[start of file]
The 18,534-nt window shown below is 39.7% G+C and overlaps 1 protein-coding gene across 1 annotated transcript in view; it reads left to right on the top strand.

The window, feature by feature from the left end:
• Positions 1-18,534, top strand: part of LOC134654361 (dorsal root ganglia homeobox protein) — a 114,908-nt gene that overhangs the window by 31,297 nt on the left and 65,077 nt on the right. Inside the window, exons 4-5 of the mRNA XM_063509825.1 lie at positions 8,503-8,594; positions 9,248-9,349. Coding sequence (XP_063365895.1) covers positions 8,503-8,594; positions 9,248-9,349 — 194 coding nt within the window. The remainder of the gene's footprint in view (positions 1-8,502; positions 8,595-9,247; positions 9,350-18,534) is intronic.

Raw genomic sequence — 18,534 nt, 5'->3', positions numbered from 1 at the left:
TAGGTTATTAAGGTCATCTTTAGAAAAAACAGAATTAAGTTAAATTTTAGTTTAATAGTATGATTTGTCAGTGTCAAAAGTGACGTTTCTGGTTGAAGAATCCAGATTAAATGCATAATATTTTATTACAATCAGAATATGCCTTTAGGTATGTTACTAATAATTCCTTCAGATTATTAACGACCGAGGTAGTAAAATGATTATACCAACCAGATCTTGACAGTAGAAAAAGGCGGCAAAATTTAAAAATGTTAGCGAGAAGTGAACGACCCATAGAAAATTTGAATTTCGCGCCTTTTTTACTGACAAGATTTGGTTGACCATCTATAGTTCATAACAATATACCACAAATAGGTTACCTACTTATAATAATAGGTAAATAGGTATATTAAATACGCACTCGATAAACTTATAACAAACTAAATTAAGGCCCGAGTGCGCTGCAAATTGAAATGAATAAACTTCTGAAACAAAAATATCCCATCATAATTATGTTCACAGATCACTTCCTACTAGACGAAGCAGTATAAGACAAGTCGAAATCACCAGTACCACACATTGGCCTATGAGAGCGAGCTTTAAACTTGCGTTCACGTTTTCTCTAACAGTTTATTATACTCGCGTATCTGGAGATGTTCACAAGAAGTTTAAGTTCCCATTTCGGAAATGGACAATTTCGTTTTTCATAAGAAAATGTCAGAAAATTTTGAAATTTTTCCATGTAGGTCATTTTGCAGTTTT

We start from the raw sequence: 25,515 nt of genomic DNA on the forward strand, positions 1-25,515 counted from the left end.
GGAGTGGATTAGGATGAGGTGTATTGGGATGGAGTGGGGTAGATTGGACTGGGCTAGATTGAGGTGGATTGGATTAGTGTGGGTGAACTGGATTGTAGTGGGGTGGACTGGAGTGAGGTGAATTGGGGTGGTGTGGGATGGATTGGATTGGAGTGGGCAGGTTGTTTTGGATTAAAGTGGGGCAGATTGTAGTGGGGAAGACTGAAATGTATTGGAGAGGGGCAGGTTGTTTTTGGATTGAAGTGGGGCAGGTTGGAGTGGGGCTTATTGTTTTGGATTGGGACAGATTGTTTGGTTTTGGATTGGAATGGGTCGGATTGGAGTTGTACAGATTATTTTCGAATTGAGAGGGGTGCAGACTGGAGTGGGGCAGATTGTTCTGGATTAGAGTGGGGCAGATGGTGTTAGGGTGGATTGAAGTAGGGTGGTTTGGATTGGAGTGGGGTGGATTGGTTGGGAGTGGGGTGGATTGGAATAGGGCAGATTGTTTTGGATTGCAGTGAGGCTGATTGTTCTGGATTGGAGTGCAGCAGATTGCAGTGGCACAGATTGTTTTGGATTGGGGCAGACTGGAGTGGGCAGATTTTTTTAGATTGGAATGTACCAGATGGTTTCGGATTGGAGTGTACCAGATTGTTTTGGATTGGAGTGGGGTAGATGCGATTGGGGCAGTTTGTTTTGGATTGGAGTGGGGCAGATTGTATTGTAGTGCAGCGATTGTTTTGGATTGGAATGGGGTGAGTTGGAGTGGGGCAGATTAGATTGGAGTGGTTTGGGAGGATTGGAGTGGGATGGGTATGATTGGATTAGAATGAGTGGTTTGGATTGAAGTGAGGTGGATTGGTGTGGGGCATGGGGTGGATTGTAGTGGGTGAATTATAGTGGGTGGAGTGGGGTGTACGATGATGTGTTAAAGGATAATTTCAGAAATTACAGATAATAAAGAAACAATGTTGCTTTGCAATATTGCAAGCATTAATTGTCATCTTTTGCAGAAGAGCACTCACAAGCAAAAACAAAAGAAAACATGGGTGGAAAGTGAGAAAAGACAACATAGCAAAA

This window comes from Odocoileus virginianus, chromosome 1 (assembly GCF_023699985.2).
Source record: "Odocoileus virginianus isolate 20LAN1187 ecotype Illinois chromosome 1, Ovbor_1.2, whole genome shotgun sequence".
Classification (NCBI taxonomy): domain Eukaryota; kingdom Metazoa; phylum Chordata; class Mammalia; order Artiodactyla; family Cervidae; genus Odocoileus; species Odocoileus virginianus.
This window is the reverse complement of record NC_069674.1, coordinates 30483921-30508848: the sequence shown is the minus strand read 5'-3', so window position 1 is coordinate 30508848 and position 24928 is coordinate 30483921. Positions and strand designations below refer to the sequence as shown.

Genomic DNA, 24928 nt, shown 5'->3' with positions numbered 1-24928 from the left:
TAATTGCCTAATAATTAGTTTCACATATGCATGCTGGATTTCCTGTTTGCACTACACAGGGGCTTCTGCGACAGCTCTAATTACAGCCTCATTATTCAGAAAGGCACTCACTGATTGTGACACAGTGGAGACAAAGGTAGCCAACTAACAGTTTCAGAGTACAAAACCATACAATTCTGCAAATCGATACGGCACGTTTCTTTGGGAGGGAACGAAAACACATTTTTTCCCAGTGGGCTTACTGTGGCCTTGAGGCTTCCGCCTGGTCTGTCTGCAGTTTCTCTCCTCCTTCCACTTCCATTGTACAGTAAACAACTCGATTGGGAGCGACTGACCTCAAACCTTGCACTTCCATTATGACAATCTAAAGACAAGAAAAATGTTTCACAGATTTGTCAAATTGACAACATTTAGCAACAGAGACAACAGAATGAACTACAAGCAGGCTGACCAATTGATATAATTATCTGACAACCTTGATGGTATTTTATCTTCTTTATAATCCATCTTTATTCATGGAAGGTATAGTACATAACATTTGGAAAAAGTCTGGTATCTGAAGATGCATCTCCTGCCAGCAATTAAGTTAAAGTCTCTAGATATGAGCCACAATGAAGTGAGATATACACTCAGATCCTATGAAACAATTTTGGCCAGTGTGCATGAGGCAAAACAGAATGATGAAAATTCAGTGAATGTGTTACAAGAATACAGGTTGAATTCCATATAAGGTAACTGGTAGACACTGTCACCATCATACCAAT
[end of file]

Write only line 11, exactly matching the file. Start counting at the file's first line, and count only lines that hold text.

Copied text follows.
This window is the reverse complement of record NC_069674.1, coordinates 30483921-30508848: the sequence shown is the minus strand read 5'-3', so window position 1 is coordinate 30508848 and position 24928 is coordinate 30483921. Positions and strand designations below refer to the sequence as shown.